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hot potatoes with wooden spoon

I don’t cook.

Okay, so that’s not entirely true. More accurately, I don’t enjoy cooking anywhere near as much as I enjoyed being cooked for. It’s an interesting reverse of how I give gifts: I find much satisfaction in considering, hunting down, wrapping, and finally presenting a gift to friend or family.

knife with parsnips

adam makes coffee

With food though, I’ve been know to put out a call to the greater Facebook Universe practically pleading for someone to invite me over!

Brunch with friends? Yes, please.

three pans cooking

cat paw

black cat on green cushion

mango juice


Quiet Holiday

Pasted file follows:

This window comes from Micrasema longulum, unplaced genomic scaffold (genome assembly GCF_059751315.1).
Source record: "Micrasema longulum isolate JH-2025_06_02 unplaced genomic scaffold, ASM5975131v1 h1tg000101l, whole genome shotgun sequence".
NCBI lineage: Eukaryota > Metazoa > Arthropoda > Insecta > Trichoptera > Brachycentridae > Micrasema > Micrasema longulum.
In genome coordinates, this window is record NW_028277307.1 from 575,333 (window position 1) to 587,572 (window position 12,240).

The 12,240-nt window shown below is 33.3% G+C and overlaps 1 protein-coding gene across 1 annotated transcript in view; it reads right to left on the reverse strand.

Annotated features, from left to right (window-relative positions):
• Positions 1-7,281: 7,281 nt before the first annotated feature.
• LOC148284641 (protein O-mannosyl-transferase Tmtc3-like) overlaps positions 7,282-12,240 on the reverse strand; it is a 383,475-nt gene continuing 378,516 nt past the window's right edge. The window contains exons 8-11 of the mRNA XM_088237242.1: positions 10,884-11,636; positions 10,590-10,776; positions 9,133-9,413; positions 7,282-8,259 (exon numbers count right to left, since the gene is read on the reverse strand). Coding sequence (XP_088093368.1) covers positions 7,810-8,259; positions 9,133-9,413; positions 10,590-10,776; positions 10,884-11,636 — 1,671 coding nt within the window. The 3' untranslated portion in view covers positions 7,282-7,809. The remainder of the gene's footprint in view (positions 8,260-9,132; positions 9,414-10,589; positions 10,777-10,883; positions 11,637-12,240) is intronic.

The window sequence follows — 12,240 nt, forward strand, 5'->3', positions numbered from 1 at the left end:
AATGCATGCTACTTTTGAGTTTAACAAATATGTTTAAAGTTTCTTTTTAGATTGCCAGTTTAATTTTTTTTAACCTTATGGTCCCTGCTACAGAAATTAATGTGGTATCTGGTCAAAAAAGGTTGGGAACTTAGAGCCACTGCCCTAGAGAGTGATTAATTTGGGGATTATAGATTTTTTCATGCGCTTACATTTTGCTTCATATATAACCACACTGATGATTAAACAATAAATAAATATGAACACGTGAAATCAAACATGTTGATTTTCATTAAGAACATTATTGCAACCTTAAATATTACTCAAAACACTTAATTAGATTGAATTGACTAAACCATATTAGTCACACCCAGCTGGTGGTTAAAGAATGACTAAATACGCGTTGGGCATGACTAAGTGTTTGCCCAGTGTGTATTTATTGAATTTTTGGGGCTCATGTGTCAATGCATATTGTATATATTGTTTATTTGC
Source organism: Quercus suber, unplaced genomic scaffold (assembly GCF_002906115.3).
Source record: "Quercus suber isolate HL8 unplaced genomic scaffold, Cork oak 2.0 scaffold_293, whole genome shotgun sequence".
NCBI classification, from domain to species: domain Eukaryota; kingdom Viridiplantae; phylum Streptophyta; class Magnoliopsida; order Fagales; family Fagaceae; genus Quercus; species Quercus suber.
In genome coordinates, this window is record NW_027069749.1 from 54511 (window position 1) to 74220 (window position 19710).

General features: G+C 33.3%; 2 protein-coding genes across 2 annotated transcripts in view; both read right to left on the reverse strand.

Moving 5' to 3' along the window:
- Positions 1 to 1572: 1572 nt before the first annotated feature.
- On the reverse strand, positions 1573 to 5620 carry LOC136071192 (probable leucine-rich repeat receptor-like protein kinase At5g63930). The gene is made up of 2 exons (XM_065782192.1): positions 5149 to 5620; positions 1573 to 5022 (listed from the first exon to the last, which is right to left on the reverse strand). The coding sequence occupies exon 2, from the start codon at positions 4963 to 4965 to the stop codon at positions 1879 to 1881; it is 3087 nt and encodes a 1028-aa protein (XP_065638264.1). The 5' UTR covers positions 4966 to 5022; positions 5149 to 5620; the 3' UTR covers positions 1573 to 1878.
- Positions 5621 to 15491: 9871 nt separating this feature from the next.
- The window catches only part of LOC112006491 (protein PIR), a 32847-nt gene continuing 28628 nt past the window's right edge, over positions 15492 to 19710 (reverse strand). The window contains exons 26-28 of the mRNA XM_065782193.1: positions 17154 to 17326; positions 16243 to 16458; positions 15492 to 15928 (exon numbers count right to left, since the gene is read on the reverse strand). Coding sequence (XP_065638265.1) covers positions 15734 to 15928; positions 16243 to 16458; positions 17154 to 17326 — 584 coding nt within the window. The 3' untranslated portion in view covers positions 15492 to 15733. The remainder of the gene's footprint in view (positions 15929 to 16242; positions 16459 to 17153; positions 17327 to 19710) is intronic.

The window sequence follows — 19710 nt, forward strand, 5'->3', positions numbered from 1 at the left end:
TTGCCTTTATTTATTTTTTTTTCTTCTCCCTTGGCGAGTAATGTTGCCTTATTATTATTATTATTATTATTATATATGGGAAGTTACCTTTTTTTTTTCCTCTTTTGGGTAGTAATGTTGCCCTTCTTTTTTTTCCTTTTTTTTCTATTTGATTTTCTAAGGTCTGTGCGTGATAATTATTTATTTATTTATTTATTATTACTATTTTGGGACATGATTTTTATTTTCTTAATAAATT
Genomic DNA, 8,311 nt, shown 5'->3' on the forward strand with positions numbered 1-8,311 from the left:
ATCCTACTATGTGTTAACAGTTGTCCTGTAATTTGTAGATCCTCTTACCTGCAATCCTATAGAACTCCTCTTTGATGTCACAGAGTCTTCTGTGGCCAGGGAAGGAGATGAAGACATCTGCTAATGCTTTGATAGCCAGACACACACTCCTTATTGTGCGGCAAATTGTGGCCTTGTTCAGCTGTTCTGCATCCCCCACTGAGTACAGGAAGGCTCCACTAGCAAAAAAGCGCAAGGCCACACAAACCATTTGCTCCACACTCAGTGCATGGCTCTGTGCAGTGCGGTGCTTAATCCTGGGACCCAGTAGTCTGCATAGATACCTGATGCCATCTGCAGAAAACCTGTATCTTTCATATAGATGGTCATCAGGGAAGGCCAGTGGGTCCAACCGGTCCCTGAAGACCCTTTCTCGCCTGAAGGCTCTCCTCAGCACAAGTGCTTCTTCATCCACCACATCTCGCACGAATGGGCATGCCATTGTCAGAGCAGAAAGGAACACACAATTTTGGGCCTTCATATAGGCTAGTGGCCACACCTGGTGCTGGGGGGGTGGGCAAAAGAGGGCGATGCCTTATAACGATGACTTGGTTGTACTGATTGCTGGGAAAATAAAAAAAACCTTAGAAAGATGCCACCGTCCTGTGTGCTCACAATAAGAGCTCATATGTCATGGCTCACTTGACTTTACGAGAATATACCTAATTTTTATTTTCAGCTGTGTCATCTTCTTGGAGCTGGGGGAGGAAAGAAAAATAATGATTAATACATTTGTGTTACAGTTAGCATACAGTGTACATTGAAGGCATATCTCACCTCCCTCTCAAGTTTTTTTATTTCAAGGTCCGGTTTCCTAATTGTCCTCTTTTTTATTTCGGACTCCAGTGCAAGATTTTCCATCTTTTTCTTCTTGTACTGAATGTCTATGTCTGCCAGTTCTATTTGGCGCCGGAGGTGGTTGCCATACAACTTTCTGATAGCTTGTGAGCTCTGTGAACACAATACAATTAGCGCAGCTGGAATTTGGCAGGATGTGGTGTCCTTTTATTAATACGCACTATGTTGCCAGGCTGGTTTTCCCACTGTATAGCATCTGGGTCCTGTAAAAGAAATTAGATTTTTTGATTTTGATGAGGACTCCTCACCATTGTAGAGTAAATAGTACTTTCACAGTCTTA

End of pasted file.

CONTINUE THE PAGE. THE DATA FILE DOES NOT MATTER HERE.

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Following a brief, surprise illness and non-shocking snowstorm of tiny, icy flakes, we finally trekked down to Jersey to visit my partner’s family and mine to celebrate the winter holidays.

plant against the blinds


Some years the holidays are boisterous and busy. There doesn’t seem enough time to fit everyone in.

view into the kitchen

walking in from the kitchen

Other years, quiet. Dinner is skillfully and thoughtfully prepared. A life-long holiday with many traditions is distilled to the heart of its elements. People are missed. Presents cheerfully opened. Tea served.

tea cups on the table

Neighborhood Lights, Winter



When I was a kid, my mother used to take my brother and me driving to see Christmas light displays around Coastal New Jersey. We especially enjoyed those surprise cul-de-sacs where it was obvious the neighbors engaged in friendly competition.